I tried out the new Sew Over It Coco Jacket pattern. My verdict?:
I’ve always known that at some point I wanted to make a simple french cardigan jacket. It wasn’t that long after I started sewing that I found out about the UK’s very own Linton Tweeds, a long time supplier of the fabrics used by couture houses such as Chanel for, amongst other things, this classic style of jacket. I ordered two fabrics which have been sitting patiently in my stash for ages..
.. and then a few weeks ago, Sew Over It released their Coco Jacket pattern, and I just knew I wanted to make one. I sent the pdf to a copy shop for printing – because who’s got time for all that trimming and taping anymore? Not me, my friends. Not me.
Fabric: A Linton Tweed wool mix fabric in shades of brown, cream and navy. For lining, I used a fine silk twill from my stash for the bodice and had to use a black acetate lining for the sleeves as I only had 1m of the silk twill – ssh, don’t tell 🙂
Sizing: My measurements put me between an 8 and a 10. I looked at the finished measurements, measured some of the pattern pieces, and spoke to my good friend Bianca who had also started a Coco, to see how she was getting on. Bianca found it on the large side, and that convinced me to go with the size 8. I’m glad I did, and like the fit.
Alterations: While deciding on a size, I decided I would need to add an inch to the sleeve length. Unfortunately, I forgot about this when I came back to it the next evening, and cut the original sleeve! I later had to cut a little extension from the fabric and sew it on to the sleeve, like a cuff. Fortunately after pressing it, I don’t think anyone would notice, but it is a shame I made that mistake.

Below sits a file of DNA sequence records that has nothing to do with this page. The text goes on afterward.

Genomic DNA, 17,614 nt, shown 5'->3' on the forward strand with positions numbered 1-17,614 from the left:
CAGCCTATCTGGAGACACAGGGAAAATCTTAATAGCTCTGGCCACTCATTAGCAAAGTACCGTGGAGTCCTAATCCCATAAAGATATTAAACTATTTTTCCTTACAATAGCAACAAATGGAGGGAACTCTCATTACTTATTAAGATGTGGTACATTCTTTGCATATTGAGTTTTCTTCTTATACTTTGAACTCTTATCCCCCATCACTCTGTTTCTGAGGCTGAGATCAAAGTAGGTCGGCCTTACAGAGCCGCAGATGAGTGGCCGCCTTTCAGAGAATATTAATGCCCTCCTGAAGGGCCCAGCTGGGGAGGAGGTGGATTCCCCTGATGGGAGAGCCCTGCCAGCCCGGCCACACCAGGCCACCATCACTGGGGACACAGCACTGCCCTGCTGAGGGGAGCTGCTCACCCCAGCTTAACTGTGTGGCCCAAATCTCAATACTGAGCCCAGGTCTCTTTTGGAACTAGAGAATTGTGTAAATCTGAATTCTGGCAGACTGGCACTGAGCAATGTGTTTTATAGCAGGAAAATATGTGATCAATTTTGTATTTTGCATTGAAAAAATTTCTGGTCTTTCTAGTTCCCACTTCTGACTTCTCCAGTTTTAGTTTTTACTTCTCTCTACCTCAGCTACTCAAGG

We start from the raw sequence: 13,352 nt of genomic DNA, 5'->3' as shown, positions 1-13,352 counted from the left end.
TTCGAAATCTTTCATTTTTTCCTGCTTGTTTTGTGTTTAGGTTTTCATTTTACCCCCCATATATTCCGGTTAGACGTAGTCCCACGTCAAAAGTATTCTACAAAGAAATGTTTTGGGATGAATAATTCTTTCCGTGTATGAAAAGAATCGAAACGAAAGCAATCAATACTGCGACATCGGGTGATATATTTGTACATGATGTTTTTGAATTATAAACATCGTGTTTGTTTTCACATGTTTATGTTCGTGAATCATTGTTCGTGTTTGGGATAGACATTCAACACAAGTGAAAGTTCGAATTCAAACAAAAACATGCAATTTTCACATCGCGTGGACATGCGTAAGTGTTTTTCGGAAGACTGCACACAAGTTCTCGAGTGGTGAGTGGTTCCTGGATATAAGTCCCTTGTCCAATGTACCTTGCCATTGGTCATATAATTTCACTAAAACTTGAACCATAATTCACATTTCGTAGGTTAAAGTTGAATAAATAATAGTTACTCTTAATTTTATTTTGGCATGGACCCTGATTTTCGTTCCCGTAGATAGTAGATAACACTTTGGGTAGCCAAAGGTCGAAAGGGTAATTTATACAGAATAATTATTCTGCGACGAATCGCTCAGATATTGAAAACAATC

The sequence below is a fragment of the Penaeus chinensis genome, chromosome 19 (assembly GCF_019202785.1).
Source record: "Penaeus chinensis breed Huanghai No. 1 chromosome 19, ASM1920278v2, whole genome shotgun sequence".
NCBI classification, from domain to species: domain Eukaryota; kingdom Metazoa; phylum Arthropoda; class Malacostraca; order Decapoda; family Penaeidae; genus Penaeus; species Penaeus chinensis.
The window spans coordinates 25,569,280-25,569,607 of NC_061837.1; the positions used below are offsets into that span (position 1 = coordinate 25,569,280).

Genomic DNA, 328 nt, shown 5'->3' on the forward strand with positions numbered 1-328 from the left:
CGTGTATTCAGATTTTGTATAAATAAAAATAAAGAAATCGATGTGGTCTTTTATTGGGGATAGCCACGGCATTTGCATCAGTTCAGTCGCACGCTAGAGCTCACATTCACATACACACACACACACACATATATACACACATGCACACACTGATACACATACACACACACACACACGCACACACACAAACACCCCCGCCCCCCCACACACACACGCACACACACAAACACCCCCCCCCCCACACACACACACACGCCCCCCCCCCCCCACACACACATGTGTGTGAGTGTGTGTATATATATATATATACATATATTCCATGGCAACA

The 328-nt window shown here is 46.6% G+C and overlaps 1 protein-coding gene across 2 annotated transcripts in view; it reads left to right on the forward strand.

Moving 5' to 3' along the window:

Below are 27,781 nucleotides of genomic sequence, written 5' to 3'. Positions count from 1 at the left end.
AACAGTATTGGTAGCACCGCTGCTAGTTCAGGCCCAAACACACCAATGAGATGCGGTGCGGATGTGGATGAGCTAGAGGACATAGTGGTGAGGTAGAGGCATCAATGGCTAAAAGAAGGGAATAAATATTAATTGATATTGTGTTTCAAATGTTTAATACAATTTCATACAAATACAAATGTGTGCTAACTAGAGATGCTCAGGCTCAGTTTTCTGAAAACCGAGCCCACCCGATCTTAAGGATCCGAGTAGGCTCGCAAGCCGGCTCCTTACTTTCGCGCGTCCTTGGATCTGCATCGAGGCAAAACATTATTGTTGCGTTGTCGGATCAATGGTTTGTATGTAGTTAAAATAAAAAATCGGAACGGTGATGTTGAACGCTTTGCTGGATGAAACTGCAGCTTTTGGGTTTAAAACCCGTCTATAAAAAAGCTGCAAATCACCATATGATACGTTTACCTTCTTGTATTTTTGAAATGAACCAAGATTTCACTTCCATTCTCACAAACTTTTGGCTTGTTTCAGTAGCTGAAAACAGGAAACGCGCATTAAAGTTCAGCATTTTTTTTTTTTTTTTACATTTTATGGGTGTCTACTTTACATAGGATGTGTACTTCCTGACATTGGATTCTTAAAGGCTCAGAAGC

I also didn’t think to trace off a back lining pattern piece to add a pleat to the centre back for more wearing ease 🙁 .. one for next time though!
Instructions: Sew Over It’s instructions are always clear, and this is no exception. The instructions prompt the reader to interface all the pieces if their fabric is loosely woven, and I’m glad I did so because this tweed FRAYED like you wouldn’t believe. Even with the interfacing there was still fraying at the hem and sleeve hem, so I think this jacket is a little shorter than it would be with a clean 5/8″ hem allowance.
The pattern calls for the lining to be cut to exactly the same size as the main fabric, and then basically machine stitched to it all the way around the outer edges and hem, and then turned through a gap left in a lining seam. This is obviously not the couture quilted lining method, but I don’t think there’s any pretence that this is meant to be that sort of 70-hour project. In fact, it’s a really quick sew. I deviated from the instructions in order to hand stitch the lining at the hem, so that I could control the hem allowance and make sure it wouldn’t peek out at the bottom. I also stitched the lining seam allowances to the main fabric seam allowances at the shoulder sleeve intersection, the underarm, and at a few points down the princess and side seams. This was done with loose loops so as to keep the lining roughly in place without being tight enough to cause tension on the lining.
Difficulty: This was a nice and easy project, and a quick sew. The fraying of the fabric was the only thing that made it more time consuming and nerve wracking. There aren’t any small or fiddly pattern pieces, and if I wasn’t sewing at night, I think this could have been done in a day.